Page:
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Several viruses and phytoplasmas (which have characteristics in common with both viruses and bacteria) infect strawberries to cause a wide range of symptoms which result in poor vigour and low yield.
Many viruses and phytoplasmas affect strawberries, either singly or in combination. These may lead to strange appearances such as green petals, crinkling and yellow spotting and vein banding of the leaves. Worse still, stunting, poor growth and loss of yield.
Those mentioned here all occur in the UK. However, a number of other strawberry viruses exist elsewhere.
These are very variable. Two of the most frequently encountered are commonly known as 'yellow edge' and 'crinkle' and are caused by the combination of viruses listed below;
In strawberries the symptoms are very variable and complex. Many viruses are involved and they can act to produce symptoms which vary according to the virus species involved, the relative proportions of each, the environmental conditions and the response of the particular host variety. However, in practical terms the most important effect is the loss of vigour and yield caused by some viruses and virus combinations, which can render the crop worthless.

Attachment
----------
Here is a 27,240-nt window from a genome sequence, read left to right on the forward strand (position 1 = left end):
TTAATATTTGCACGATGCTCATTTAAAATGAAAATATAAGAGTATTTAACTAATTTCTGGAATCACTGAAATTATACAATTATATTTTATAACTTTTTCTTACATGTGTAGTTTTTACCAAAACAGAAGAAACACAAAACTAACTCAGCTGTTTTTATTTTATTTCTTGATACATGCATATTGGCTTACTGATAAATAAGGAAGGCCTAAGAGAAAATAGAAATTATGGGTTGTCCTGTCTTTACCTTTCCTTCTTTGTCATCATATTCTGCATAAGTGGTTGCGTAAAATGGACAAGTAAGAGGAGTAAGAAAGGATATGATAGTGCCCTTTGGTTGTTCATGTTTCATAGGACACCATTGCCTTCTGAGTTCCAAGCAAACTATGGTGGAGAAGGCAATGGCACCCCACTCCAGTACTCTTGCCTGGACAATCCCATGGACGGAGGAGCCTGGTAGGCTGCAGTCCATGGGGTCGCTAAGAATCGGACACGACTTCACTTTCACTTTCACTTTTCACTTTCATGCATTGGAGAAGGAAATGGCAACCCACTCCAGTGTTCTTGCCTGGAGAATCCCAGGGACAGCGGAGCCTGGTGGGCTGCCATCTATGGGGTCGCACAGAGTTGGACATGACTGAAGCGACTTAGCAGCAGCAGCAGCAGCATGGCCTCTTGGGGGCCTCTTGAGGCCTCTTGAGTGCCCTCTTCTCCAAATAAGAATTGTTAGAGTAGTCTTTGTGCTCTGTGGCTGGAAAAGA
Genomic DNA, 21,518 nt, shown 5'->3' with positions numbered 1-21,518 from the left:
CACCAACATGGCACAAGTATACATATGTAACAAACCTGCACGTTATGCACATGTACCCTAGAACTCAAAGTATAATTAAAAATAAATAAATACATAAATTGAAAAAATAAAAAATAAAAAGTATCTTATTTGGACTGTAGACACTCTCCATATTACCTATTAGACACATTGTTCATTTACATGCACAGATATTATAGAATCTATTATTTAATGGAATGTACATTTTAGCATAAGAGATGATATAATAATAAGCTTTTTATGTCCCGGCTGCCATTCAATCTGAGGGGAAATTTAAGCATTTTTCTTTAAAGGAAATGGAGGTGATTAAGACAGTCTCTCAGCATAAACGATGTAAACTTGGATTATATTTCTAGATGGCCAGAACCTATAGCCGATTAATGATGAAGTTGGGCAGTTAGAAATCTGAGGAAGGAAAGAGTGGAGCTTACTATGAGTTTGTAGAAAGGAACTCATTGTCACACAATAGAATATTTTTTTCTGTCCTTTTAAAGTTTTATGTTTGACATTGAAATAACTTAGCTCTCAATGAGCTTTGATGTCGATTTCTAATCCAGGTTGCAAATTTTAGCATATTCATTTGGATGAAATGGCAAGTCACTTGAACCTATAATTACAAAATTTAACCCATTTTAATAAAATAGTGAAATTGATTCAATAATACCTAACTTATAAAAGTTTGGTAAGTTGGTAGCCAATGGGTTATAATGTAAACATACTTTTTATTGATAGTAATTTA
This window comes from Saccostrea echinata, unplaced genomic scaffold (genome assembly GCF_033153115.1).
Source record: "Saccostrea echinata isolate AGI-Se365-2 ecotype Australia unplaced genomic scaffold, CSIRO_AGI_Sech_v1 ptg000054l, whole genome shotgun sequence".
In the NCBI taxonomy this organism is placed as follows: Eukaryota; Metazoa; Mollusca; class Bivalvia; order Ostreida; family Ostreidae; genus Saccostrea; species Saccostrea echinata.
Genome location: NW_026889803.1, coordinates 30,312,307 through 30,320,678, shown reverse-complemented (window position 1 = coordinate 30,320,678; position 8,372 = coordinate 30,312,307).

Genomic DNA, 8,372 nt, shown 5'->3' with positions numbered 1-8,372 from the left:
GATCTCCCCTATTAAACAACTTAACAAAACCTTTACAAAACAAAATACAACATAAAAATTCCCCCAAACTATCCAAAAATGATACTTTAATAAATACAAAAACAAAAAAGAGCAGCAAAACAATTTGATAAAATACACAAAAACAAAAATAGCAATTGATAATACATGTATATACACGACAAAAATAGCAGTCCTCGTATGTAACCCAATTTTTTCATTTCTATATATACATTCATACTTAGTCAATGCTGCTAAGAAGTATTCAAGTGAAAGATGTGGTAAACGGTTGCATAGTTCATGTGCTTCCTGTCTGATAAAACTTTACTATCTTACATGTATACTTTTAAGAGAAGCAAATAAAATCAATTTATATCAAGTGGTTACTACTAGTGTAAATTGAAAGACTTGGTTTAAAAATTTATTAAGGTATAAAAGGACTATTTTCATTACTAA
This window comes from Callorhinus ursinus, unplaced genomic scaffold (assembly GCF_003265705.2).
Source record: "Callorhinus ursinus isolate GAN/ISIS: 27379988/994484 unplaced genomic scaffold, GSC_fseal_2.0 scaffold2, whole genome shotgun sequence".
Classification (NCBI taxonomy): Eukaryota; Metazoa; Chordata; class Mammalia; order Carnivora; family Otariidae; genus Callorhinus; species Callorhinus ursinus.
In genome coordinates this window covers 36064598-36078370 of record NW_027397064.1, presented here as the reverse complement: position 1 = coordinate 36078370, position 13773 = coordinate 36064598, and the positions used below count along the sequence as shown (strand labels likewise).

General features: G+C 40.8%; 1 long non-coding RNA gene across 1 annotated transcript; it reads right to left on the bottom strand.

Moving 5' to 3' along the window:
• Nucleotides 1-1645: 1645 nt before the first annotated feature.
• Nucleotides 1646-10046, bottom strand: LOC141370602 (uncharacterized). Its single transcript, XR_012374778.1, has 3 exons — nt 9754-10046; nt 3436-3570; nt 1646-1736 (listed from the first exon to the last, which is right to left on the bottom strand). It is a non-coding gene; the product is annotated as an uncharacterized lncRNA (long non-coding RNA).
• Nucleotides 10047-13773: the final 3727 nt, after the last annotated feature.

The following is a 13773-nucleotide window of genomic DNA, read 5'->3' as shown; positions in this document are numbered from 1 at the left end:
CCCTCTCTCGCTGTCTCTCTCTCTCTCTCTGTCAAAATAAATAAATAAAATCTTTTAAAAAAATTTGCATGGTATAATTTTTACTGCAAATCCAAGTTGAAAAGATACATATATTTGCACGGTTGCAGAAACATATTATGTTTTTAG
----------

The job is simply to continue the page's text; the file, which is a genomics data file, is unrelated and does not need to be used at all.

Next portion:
Resistance: All cultivars vary in the degree of resistance they show to each virus, but none are widely resistant to the extent they can be recommended on this basis.
None available. The insecticides currently available to gardeners are non-persistent and will not control the aphid vectors.
Viruses are extremely minute parasitic entities consisting only of a nucleic acid core and a protein coat. They cannot reproduce except in the cells of the host plant, where they 'hijack' the cell's synthetic mechanisms to produce more virus particles, causing a variety of symptoms in the process.
Viruses require a vector organism to transmit them to new hosts;
The host ranges of some of these viruses, for example Arabis mosaic virus and Tobacco streak virus, are very wide and many plants can act as sources of infection. Some of the others are restricted to strawberries (including wild strawberries) and close relatives such as raspberry.
Disposing of diseased materialNutrient deficiencesPhyllodyPlant virusesStrawberriesStrawberry black eye
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